So why write? There are some who write solely to pay the utility bill, to which I say: good luck. Then, there are others, who simply have to write. This is the column I find myself squarely in. I’ve tried to express myself eloquently with guitar solos, touchdowns, and even ballroom dancing once, and the only thing I managed to achieve was a state of humiliation (and occasionally sore feet). Writing is the closest I’ve come to putting something out in the world that bears a faint resemblance to the notion that was originally in my head (this essay notwithstanding).

And, somehow, it’s all worth it. The staring at the screen until it stares back. The slow dwindling of friends, hairs, and social niceties. The less-than-healthful food choices. The getting up in the middle of the night and splashing in your neighbor's koi pond (this may not have anything to do with writing but may instead be a symptom of a deeper problem). But when you go to a bookstore and see your book, or even simply the space where your book will soon be, you feel as if you have joined an illustrious fraternity of literature, a centuries-old club boasting everyone from Aesop to Zola (a French writer whom one should only read if one finds oneself unbearably happy and wishes to remedy this condition immediately).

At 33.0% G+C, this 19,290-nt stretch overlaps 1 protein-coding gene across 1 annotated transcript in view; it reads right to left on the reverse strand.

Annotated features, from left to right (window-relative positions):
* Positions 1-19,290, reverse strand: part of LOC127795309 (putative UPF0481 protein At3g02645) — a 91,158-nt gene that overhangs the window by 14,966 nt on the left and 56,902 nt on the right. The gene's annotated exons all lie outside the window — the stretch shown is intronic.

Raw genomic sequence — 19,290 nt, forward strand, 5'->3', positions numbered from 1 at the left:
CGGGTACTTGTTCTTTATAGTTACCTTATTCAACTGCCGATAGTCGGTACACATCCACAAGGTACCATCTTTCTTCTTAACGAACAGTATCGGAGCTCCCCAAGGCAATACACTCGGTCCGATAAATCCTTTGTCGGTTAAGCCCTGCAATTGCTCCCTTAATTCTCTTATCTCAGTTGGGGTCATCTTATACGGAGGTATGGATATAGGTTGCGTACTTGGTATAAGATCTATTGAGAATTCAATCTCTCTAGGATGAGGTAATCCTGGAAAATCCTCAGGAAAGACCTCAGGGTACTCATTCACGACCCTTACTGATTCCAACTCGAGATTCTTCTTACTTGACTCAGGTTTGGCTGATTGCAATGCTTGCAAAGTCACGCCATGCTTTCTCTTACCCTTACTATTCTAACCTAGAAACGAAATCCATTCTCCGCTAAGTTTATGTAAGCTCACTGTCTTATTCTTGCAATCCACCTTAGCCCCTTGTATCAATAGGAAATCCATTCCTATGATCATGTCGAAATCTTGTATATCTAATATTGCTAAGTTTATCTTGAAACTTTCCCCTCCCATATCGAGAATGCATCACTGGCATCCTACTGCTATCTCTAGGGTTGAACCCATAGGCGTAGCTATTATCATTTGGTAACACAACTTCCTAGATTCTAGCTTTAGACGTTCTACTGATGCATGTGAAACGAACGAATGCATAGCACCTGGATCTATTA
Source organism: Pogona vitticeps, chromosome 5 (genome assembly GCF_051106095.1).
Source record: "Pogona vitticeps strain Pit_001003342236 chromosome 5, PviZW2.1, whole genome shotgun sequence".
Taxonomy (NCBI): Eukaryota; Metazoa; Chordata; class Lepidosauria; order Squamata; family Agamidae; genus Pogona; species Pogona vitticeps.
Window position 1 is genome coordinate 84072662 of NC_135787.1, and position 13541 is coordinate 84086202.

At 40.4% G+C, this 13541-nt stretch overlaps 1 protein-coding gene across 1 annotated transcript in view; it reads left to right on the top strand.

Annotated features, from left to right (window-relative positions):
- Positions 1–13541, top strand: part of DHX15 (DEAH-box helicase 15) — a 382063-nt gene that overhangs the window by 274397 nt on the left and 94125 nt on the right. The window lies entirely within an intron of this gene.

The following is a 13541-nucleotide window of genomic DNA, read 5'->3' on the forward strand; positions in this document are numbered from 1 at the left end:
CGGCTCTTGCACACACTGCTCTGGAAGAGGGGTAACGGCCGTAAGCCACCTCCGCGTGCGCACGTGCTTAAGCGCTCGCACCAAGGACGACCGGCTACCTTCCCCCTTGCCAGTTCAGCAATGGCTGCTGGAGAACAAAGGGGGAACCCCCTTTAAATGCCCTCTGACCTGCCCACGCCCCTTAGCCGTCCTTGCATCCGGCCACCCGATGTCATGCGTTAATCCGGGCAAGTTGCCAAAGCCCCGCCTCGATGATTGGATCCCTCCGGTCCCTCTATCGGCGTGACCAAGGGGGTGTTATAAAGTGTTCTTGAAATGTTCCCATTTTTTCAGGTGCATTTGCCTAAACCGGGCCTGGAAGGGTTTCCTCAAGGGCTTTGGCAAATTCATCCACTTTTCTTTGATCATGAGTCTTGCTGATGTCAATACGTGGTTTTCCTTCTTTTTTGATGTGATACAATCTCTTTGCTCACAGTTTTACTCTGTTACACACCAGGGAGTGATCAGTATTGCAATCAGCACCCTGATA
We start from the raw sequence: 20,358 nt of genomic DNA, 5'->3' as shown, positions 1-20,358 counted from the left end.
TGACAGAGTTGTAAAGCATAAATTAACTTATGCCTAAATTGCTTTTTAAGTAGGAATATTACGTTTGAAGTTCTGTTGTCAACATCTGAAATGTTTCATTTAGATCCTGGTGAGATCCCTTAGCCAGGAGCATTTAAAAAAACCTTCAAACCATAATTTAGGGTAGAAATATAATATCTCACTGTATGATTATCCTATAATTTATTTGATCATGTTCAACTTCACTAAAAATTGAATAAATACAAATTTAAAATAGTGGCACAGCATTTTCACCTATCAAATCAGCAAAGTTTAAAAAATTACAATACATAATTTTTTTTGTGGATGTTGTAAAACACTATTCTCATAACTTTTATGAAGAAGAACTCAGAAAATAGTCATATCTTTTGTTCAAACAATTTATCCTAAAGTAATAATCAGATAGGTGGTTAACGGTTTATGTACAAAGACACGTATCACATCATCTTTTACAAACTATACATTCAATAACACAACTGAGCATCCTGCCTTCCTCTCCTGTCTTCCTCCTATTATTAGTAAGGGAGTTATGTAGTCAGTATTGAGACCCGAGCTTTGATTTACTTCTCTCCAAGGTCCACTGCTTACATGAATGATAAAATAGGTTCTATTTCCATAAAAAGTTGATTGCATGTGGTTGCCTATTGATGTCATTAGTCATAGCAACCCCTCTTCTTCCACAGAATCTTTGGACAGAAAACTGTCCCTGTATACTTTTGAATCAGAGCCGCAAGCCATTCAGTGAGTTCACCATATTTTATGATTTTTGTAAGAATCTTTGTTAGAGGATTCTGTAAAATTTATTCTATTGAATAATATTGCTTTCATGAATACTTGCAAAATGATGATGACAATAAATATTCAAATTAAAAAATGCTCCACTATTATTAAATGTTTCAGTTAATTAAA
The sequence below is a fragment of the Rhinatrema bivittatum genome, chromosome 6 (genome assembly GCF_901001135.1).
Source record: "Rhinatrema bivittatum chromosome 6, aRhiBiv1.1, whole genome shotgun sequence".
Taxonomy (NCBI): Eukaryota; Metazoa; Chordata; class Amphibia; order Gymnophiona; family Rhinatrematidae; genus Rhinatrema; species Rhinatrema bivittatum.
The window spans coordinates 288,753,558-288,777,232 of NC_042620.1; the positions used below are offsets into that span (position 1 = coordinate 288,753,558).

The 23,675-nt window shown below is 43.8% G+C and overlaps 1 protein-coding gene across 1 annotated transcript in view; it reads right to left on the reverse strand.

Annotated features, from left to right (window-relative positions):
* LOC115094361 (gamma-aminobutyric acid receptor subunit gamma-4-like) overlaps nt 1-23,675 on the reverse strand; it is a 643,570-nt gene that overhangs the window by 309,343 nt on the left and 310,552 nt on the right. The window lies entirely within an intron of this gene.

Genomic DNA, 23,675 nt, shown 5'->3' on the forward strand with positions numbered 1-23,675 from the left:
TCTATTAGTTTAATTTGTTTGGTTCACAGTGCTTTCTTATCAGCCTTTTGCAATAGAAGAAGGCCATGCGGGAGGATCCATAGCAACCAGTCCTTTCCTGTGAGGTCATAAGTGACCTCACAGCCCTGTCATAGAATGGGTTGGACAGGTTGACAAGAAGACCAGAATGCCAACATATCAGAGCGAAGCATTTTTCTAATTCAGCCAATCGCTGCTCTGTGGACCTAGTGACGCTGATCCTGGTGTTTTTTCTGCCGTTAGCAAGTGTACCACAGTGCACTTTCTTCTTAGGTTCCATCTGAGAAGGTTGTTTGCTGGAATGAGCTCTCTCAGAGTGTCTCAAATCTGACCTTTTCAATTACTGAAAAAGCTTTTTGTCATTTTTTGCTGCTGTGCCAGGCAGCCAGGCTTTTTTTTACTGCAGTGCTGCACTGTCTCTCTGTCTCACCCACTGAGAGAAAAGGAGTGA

Speaking of tedium, I couldn’t stand school. And the feeling was mutual.

But, thanks to some phenomenal teachers, I realized the freeing power of the imagination. It was as if every story I wrote or doodle I scrawled was a spadeful of dirt, unearthing a secret tunnel, getting me closer and closer to escape. Laughter was also a lifesaver for me, often literally. Not only is it rightfully considered the best medicine (if used liberally, only as directed), it can also save you from getting your butt kicked in PE.

The point is (yes, there's a point here somewhere), that preadolescence can feel like an eternity when you’re in it, but you actually get through it fairly unscathed, though your body and voice may soon be rendered unrecognizable. This complete freakishness is normal. So let laughter and perseverance be your best and most trusted bodyguards, providing loyal service without even demanding your lunch money in return.

I hope that you enjoy, appreciate, and–above all–buy my book Heck: Where the Bad Kids Go–at least three copies (one for locking away in your safe for future generations, one for reading, and one for travel). I think you’ll find that it’s a story full of laughter and hope (OK, and a fair amount of demons, poop, and dead historical figures). And if you don’t buy it for the story, then buy it for the amazing illustrations by Bob Dob. So, thank you for reading this long-winded essay (assuming you still are) and I caution you to be wary of words such as flummox, maelstrom, and irony. If you find yourself using them, you may already be a–egads–writer.

Dale E. Basye